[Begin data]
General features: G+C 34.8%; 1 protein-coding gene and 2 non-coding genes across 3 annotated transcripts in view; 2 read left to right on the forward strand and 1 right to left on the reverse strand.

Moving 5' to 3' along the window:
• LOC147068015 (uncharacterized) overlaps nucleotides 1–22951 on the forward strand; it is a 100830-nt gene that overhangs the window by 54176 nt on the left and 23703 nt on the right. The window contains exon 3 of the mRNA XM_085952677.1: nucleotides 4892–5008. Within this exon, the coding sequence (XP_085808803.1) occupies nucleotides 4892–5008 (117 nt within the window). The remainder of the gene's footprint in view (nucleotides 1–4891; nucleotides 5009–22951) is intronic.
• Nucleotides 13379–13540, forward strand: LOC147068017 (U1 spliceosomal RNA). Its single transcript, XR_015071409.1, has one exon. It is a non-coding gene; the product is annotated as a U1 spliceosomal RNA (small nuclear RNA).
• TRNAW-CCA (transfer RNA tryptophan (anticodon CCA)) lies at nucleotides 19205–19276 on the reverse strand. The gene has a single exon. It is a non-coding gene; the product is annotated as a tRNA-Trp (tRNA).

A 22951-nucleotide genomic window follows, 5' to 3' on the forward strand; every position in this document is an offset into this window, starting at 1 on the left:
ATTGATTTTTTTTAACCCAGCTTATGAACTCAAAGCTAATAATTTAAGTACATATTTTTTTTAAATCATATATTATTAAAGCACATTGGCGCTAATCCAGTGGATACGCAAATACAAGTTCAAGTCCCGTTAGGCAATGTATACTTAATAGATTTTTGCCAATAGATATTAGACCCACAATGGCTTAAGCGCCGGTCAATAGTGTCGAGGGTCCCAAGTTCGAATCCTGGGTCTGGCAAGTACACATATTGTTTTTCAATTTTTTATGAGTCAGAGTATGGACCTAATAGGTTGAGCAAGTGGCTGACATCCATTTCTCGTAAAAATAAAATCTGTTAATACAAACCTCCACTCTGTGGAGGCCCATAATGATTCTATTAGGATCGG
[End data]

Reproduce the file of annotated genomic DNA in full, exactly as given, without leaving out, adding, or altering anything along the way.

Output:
General features: G+C 34.8%; 1 protein-coding gene and 2 non-coding genes across 3 annotated transcripts in view; 2 read left to right on the forward strand and 1 right to left on the reverse strand.

Moving 5' to 3' along the window:
• LOC147068015 (uncharacterized) overlaps nucleotides 1–22951 on the forward strand; it is a 100830-nt gene that overhangs the window by 54176 nt on the left and 23703 nt on the right. The window contains exon 3 of the mRNA XM_085952677.1: nucleotides 4892–5008. Within this exon, the coding sequence (XP_085808803.1) occupies nucleotides 4892–5008 (117 nt within the window). The remainder of the gene's footprint in view (nucleotides 1–4891; nucleotides 5009–22951) is intronic.
• Nucleotides 13379–13540, forward strand: LOC147068017 (U1 spliceosomal RNA). Its single transcript, XR_015071409.1, has one exon. It is a non-coding gene; the product is annotated as a U1 spliceosomal RNA (small nuclear RNA).
• TRNAW-CCA (transfer RNA tryptophan (anticodon CCA)) lies at nucleotides 19205–19276 on the reverse strand. The gene has a single exon. It is a non-coding gene; the product is annotated as a tRNA-Trp (tRNA).

A 22951-nucleotide genomic window follows, 5' to 3' on the forward strand; every position in this document is an offset into this window, starting at 1 on the left:
ATTGATTTTTTTTAACCCAGCTTATGAACTCAAAGCTAATAATTTAAGTACATATTTTTTTTAAATCATATATTATTAAAGCACATTGGCGCTAATCCAGTGGATACGCAAATACAAGTTCAAGTCCCGTTAGGCAATGTATACTTAATAGATTTTTGCCAATAGATATTAGACCCACAATGGCTTAAGCGCCGGTCAATAGTGTCGAGGGTCCCAAGTTCGAATCCTGGGTCTGGCAAGTACACATATTGTTTTTCAATTTTTTATGAGTCAGAGTATGGACCTAATAGGTTGAGCAAGTGGCTGACATCCATTTCTCGTAAAAATAAAATCTGTTAATACAAACCTCCACTCTGTGGAGGCCCATAATGATTCTATTAGGATCGG